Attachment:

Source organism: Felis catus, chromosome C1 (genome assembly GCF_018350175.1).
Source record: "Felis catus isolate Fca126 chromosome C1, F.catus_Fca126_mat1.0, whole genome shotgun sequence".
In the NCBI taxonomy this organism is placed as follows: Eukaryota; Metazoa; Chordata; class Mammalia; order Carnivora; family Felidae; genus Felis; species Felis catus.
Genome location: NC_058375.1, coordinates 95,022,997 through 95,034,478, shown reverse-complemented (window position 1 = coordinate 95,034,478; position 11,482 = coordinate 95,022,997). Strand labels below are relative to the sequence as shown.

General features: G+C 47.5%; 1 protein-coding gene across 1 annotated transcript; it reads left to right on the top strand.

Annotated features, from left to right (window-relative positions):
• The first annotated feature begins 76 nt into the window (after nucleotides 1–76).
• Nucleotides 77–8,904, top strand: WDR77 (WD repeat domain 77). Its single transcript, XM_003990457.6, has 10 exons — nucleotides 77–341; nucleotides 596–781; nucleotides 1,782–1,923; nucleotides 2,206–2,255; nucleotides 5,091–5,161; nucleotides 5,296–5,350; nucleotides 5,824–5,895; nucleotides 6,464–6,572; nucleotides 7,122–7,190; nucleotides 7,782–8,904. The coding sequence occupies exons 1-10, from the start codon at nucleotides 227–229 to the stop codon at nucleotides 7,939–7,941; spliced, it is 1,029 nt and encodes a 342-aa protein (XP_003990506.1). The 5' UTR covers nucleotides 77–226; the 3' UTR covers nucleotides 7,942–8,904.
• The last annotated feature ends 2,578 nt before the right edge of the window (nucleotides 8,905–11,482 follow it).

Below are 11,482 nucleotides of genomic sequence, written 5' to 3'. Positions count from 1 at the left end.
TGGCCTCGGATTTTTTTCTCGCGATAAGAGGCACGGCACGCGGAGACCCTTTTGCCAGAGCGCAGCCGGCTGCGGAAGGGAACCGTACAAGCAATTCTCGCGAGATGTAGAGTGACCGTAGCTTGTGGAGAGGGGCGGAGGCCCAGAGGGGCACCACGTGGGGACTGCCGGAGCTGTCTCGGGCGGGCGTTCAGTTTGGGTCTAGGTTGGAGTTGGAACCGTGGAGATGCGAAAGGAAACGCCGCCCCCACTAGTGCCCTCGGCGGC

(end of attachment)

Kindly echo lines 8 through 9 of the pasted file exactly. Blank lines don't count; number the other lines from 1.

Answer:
• Nucleotides 77–8,904, top strand: WDR77 (WD repeat domain 77). Its single transcript, XM_003990457.6, has 10 exons — nucleotides 77–341; nucleotides 596–781; nucleotides 1,782–1,923; nucleotides 2,206–2,255; nucleotides 5,091–5,161; nucleotides 5,296–5,350; nucleotides 5,824–5,895; nucleotides 6,464–6,572; nucleotides 7,122–7,190; nucleotides 7,782–8,904. The coding sequence occupies exons 1-10, from the start codon at nucleotides 227–229 to the stop codon at nucleotides 7,939–7,941; spliced, it is 1,029 nt and encodes a 342-aa protein (XP_003990506.1). The 5' UTR covers nucleotides 77–226; the 3' UTR covers nucleotides 7,942–8,904.
• The last annotated feature ends 2,578 nt before the right edge of the window (nucleotides 8,905–11,482 follow it).